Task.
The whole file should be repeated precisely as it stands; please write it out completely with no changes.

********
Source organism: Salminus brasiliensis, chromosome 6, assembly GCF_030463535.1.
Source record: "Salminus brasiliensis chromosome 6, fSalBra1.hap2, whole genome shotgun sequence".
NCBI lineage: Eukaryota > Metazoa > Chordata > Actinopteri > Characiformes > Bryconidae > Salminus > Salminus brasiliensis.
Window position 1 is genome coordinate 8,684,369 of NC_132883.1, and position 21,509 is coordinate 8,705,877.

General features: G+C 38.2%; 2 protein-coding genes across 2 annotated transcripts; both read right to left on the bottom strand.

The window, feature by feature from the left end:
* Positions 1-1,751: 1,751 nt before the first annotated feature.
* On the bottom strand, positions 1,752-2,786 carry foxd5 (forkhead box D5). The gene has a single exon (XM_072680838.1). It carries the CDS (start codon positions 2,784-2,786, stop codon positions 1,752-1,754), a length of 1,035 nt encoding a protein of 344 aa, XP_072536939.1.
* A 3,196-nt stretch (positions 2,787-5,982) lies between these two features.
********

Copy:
Source organism: Salminus brasiliensis, chromosome 6, assembly GCF_030463535.1.
Source record: "Salminus brasiliensis chromosome 6, fSalBra1.hap2, whole genome shotgun sequence".
NCBI lineage: Eukaryota > Metazoa > Chordata > Actinopteri > Characiformes > Bryconidae > Salminus > Salminus brasiliensis.
Window position 1 is genome coordinate 8,684,369 of NC_132883.1, and position 21,509 is coordinate 8,705,877.

General features: G+C 38.2%; 2 protein-coding genes across 2 annotated transcripts; both read right to left on the bottom strand.

The window, feature by feature from the left end:
* Positions 1-1,751: 1,751 nt before the first annotated feature.
* On the bottom strand, positions 1,752-2,786 carry foxd5 (forkhead box D5). The gene has a single exon (XM_072680838.1). It carries the CDS (start codon positions 2,784-2,786, stop codon positions 1,752-1,754), a length of 1,035 nt encoding a protein of 344 aa, XP_072536939.1.
* A 3,196-nt stretch (positions 2,787-5,982) lies between these two features.